The number of company car drivers who expect to have a petrol hybrid as their next car is almost as high as those taking on a diesel, according to a Fleet News poll.
Asked what their next company car would be, about a third (35.1%) of respondents said diesel, while 34.2% said they will opt for a petrol hybrid vehicle.
About a sixth (16.9%) said they will choose a petrol-powered car, while almost one in 10 (8%) have set their sights on a pure electric vehicle (EV).
This mirrors the experience of major leasing companies, who report growing take-up of petrol and petrol hybrid vehicles over the past few years.
The latest sales data from the Society of Motor Manufacturers and Traders (SMMT) shows diesel remains the dominant fuel type for fleets, with 448,909 cars registered between January and July this year. However, that is 10% less than the 499,185 units registered over the same period in 2016.
Petrol fleet registrations have increased, with 333,591 units registered year-to-date, compared to 290,176 during the same period last year – a 15% increase.
Mild hybrids have seen the biggest increase, however. Fleet registrations have increased by 47%, up from 15,377 units during the first seven months of 2016 to 22,565 units in 2017.
Meanwhile, the SMMT data shows that plug-in hybrids (PHEVs) recorded a 4% increase over the same period, up to 10,599 units, and there was a 20% hike in registrations of pure electric cars at 2,103 units, compared to 1,750 from January to July last year.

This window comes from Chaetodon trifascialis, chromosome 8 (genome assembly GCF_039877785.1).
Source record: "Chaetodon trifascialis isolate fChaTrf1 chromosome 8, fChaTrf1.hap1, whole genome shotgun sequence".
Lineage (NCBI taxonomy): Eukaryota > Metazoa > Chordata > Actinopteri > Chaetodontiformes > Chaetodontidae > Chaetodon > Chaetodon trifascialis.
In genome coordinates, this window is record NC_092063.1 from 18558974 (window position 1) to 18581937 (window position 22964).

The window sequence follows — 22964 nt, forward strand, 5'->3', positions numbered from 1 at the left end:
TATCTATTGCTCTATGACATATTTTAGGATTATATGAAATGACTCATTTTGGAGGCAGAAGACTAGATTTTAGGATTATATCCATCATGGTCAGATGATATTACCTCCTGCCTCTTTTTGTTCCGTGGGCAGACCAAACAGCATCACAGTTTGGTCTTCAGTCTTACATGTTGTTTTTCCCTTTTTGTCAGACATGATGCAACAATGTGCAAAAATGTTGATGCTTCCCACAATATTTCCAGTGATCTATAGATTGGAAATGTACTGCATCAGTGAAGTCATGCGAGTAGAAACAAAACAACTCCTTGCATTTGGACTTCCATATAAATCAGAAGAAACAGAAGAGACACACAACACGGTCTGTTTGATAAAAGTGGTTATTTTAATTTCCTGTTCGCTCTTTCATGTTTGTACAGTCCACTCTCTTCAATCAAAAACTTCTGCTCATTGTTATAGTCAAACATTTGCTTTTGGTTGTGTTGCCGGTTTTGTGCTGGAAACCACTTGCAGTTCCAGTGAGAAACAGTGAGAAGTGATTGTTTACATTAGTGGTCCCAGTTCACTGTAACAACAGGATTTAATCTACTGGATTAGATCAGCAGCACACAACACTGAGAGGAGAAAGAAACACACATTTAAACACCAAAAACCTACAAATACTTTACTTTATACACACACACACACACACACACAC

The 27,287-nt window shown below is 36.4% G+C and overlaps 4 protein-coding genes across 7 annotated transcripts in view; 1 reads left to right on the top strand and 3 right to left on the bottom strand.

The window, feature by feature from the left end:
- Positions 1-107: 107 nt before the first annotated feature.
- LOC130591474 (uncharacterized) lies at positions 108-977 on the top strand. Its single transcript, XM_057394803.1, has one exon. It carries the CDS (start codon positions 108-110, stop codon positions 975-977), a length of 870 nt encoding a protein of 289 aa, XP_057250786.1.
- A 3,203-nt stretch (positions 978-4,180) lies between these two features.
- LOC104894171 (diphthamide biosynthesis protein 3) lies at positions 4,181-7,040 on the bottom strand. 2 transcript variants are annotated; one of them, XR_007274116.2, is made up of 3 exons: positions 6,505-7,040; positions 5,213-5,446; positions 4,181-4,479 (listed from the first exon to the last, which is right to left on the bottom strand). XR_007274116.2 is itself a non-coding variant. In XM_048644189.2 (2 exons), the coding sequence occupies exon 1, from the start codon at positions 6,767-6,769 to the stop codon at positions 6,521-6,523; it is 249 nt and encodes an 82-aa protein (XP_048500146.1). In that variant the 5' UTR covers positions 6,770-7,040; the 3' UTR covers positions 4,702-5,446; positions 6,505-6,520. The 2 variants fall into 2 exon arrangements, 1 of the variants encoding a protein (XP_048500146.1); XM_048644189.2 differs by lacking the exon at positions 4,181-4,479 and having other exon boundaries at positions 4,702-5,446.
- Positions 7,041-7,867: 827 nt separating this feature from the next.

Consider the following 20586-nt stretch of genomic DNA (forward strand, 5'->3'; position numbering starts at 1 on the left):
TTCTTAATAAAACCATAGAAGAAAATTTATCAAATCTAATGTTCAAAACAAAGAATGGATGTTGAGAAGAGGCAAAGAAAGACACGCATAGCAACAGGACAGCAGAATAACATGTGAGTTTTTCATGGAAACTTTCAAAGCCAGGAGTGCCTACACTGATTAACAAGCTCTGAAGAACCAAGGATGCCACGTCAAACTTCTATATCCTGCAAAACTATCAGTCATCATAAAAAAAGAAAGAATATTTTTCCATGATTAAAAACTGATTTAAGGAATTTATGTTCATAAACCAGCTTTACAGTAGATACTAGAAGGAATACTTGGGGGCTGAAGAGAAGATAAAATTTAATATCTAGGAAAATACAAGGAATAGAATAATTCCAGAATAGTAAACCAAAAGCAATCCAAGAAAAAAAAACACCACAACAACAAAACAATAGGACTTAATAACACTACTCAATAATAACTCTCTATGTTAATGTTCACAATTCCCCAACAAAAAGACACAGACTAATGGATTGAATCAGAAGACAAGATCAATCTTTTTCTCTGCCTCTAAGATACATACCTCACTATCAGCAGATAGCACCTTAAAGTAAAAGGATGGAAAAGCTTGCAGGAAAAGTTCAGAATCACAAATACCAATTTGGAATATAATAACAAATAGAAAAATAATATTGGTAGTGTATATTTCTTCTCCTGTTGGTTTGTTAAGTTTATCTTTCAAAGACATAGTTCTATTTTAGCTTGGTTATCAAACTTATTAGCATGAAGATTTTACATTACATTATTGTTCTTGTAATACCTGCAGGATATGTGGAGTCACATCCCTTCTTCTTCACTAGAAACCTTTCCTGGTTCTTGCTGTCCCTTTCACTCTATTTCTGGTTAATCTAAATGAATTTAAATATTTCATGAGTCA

Looking at the year-to-date fuel split for fleet registrations, diesel still holds a majority market share at 54.9%, compared to petrol at 40.8%, mild hybrids 2.8%, PHEVs 1.3% and pure EVs at 0.2%.
Richard Hamilton, head of pricing and risk at Zenith, told Fleet News: “Over the next 10 years a combination of hybrid and PHEV will be the primary fuel type as manufacturers incorporate battery technology to improve efficiency and generate less CO2 and NOx emissions.
“Vehicle emissions have created a lot of negative press recently as the Government looks to comply with EU air pollution limits across the UK.”
Orders for diesel vehicles have tracked gently down over the past couple of years at Zenith. They accounted for 88% of the fleet mix in 2015 and are running at 73% in the year-to-date.
Over the same period, petrol registrations have grown from 9% to 21% year-to-date, accounting for the majority of the shift.
Hamilton continued: “Petrol hybrid has moved from 2% in 2015 to 3% year-to-date and petrol plug-in from 1% to 3%. These characteristics are shared with the rest of the fleet industry, which is gradually moving away from diesel and into a combination of petrol and petrol hybrid.
“Currently, electric vehicles still do not provide enough choice to be a viable alternative to diesel. Improved engines and efficiency alongside a generally lower purchase price are adding to the incentive for people to consider moving into petrol.”
More than half (56%) of UK fleets are already operating at least one alternative fuel to traditional petrol and diesel models or are planning to do so in the next three years – an increase of 6% since 2015. That’s according to recent research from Arval’s Corporate Vehicle Observatory Barometer (CVOB), which covers 3,847 fleets.
Shaun Sadlier, head of Arval’s Corporate Vehicle Observatory in the UK, said: “It is obvious that the twin dominance of petrol and diesel that has characterised the company car and van sector for many, many years is being challenged by credible alternatives.